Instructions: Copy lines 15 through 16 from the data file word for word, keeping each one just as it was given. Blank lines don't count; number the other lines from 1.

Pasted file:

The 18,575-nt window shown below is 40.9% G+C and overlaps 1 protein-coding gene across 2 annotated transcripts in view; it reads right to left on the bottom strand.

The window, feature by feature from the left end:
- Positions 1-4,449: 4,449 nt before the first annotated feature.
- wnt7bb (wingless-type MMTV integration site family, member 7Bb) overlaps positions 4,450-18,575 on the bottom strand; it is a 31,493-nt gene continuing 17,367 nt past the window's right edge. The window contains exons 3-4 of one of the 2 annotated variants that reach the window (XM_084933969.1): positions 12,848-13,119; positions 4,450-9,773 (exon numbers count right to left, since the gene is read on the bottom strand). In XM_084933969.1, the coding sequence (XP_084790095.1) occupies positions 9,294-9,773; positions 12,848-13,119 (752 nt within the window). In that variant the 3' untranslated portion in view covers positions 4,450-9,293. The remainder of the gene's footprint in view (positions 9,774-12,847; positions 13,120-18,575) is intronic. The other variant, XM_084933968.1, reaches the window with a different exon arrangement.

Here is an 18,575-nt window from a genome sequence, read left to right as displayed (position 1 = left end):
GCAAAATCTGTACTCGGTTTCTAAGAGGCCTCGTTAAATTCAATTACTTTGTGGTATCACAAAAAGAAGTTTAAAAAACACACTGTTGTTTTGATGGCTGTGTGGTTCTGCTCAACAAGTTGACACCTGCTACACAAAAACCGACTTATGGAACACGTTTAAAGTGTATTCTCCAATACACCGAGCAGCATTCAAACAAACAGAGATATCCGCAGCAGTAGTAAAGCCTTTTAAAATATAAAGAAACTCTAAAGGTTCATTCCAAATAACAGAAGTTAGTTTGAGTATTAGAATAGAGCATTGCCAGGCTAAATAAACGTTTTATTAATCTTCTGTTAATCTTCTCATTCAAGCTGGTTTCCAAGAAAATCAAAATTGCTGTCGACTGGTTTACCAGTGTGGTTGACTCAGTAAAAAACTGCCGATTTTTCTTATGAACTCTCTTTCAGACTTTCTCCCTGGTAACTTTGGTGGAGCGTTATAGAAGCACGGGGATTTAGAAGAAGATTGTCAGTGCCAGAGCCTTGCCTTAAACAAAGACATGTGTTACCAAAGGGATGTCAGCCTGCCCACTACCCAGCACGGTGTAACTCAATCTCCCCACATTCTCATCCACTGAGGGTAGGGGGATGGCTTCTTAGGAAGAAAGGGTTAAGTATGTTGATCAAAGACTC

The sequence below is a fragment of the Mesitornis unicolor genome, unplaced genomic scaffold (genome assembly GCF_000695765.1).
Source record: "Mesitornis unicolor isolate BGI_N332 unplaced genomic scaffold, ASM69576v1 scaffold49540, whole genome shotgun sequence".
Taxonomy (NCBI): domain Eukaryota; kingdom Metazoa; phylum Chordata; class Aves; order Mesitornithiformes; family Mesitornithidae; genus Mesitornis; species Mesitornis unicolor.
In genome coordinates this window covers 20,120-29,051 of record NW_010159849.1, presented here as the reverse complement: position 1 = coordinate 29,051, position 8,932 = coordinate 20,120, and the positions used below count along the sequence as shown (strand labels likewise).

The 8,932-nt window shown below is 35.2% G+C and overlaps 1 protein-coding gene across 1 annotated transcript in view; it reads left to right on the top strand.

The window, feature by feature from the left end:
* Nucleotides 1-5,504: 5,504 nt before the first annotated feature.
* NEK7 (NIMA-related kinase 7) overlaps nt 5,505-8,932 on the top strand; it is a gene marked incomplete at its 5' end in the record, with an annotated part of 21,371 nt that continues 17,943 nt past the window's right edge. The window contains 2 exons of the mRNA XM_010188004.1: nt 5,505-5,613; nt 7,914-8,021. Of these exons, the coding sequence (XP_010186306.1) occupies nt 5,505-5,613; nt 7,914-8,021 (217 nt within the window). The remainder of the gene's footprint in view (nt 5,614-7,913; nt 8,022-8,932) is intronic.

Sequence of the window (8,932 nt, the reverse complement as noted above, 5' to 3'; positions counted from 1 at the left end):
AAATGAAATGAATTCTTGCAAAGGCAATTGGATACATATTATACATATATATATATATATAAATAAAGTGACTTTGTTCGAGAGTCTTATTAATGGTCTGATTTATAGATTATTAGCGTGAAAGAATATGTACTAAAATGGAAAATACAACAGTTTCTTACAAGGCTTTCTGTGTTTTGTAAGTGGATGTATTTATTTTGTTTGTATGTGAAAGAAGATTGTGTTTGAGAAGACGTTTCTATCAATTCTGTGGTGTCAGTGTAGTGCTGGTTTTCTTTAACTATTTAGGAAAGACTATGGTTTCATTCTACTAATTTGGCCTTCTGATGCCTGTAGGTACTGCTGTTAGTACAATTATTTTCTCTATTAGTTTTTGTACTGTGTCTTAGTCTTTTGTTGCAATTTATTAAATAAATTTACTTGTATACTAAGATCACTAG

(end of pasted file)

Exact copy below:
Sequence of the window (8,932 nt, the reverse complement as noted above, 5' to 3'; positions counted from 1 at the left end):
AAATGAAATGAATTCTTGCAAAGGCAATTGGATACATATTATACATATATATATATATATAAATAAAGTGACTTTGTTCGAGAGTCTTATTAATGGTCTGATTTATAGATTATTAGCGTGAAAGAATATGTACTAAAATGGAAAATACAACAGTTTCTTACAAGGCTTTCTGTGTTTTGTAAGTGGATGTATTTATTTTGTTTGTATGTGAAAGAAGATTGTGTTTGAGAAGACGTTTCTATCAATTCTGTGGTGTCAGTGTAGTGCTGGTTTTCTTTAACTATTTAGGAAAGACTATGGTTTCATTCTACTAATTTGGCCTTCTGATGCCTGTAGGTACTGCTGTTAGTACAATTATTTTCTCTATTAGTTTTTGTACTGTGTCTTAGTCTTTTGTTGCAATTTATTAAATAAATTTACTTGTATACTAAGATCACTAG